How long before you show symptoms?.


As soon as a few days and as long as 2 weeks. Some people are infectious and show no symptoms or symptoms that appear to be something more benign, until encephalopathy sets in which can be as soon as 24-48 hours. But that timeframe is based on people who are symptomatic. It’s the encephalopathy that does the major damage but it’s kind of a no brainer that swelling of your brain is never a sign of good things to come.

It’s the large number of unknown variables and the potential for the virus to spread quickly and easily across a wide range of habitats that makes it a frightening prospect. Then factor in the variable mortality rates... early outbreaks had mortality as low as 10%. Others more recently as high as 92%. The sample sizes are small at the moment. The 92% fatality outbreak was 11 dead of 12 infected so it’s really hard to make concrete determinations at this point unfortunately. Plus, there are no treatments for it. All that can be done is palliative/comfort care and hope for the best. I’m not a fan of those odds!
edit on 29-5-2018 by peter vlar because: (no reason given)



posted on May, 29 2018 @ 02:58 AM
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And there we have it... tonight's nightmare brought to me be infolurker...

Bleh, knowledge is always a good thing, even if its something I don't want to hear.



posted on May, 29 2018 @ 03:44 PM
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Do we have an answer in regards to how long after the viruses kills its host will it, itself die?



posted on May, 29 2018 @ 05:16 PM
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a reply to: SirKonstantin

This is a crazy virus!

Outside of host, in fruit juice, 3 days have been seen. In date sap there are reports of 7 days. And you can get it when preparing a body for burial which guessing where this spread is a rather short amount of time (1 or 2 days but it did not specifically say in the article).

It is in white cells (leukocytes) and there can be post mortem lesions containing the virus. That is where direct contact is thought to happen (slaughtered animals, pigs and horses in the article), tainted meat, infected people.

What is worse, is it has been seen in other species that humans live with (when they too eat infected meat), cats and dogs.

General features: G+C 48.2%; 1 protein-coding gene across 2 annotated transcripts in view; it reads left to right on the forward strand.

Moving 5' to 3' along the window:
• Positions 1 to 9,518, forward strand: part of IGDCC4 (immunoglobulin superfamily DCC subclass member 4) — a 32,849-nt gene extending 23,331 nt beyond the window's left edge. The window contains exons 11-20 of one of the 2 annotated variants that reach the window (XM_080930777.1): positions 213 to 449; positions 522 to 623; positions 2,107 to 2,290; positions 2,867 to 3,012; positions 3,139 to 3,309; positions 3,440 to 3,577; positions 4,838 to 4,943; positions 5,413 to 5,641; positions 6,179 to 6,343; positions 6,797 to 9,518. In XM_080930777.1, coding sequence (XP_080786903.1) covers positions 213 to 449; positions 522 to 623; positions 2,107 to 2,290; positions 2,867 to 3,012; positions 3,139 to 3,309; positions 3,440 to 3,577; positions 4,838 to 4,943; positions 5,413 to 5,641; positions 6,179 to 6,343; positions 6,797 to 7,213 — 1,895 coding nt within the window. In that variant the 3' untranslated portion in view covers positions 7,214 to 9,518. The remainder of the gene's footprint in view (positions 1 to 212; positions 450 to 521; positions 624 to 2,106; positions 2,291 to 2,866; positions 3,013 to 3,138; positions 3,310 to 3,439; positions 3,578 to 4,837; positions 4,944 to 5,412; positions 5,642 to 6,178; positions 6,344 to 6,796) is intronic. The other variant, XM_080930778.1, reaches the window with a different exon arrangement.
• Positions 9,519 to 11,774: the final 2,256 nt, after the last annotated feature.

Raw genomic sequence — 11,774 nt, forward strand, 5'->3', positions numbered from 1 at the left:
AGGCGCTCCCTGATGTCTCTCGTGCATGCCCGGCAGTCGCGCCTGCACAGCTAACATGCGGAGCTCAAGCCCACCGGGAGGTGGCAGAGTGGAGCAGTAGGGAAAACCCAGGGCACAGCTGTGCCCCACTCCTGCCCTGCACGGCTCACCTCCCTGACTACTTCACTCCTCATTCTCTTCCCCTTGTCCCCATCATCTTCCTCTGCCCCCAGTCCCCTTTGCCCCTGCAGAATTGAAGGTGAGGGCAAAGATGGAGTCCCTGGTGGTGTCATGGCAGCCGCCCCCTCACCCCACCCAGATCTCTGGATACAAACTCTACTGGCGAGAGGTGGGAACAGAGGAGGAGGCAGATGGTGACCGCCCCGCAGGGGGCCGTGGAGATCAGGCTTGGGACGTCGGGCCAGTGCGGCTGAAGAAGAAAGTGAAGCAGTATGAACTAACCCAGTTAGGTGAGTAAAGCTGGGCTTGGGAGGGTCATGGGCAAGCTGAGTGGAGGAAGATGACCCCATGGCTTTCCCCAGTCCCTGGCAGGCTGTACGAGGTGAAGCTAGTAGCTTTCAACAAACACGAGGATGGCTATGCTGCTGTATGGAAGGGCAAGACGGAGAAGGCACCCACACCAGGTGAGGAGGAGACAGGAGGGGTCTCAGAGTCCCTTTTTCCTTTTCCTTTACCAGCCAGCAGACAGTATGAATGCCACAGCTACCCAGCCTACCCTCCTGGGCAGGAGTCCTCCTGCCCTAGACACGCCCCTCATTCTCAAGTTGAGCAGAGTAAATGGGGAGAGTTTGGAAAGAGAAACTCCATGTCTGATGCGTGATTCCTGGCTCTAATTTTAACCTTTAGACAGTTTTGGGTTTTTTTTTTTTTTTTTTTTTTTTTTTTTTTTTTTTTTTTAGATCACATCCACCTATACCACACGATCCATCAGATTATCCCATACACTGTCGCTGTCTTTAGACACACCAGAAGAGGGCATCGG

iastate.edu, factsheet (PDF) - Nipah Virus Infection.

Since I was over at the CDC reading about Bio Safety Levels (BSL), linky.

Basically, it goes from low, 1, to high, BSL-4, where the full suit, vented air, and specialty procedures are enforced by how the building is designed.

Thanks for the new nightmares!




posted on May, 29 2018 @ 05:36 PM
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a reply to: SirKonstantin

viruses can't survive without living cells to utilize for replication and die very quickly. HIV for example can survive up to 6 days exposed in the open air if infected fluids are spilled but it is in such negligible amounts that it is rendered effectively inert because of the low concentrations. With Nipah, the most effective way to contain the spread of further transmission is isolation from infected pigs, bats or people. The 1998-1999 outbreak was halted once protective equipment to isolate people from the infected pigs was put into place as well as the culling of nearly 1 million pigs in the region where the infections originated. The only positive with Nipah is that the only wildlife reservoirs testing positive are pigs and specific species of bats. Here is a paper discussing transmission in humans that gives a little more insight. As always, don't take the word of random people on a conspiracy site! Always look up as much information as you can find. Having been identified less than 20 years ago (the first outbreak was in September of '98) there are still far too many unknown variables with this newly classified genus of viruses but the paper I linked and cited wsill give you a good starting point for better information.



posted on Jun, 5 2018 @ 07:06 AM
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a reply to: peter vlar

Thank you!!!



posted on Jun, 5 2018 @ 07:36 AM
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a reply to: peter vlar

Anytime man. Always happy to provide any information I can come across to help others get the proper answers they seek. Sometimes that means adding a link or 2 afternky rant to support what I’m saying but a little light reading never killed anyone. Not that I know of at least.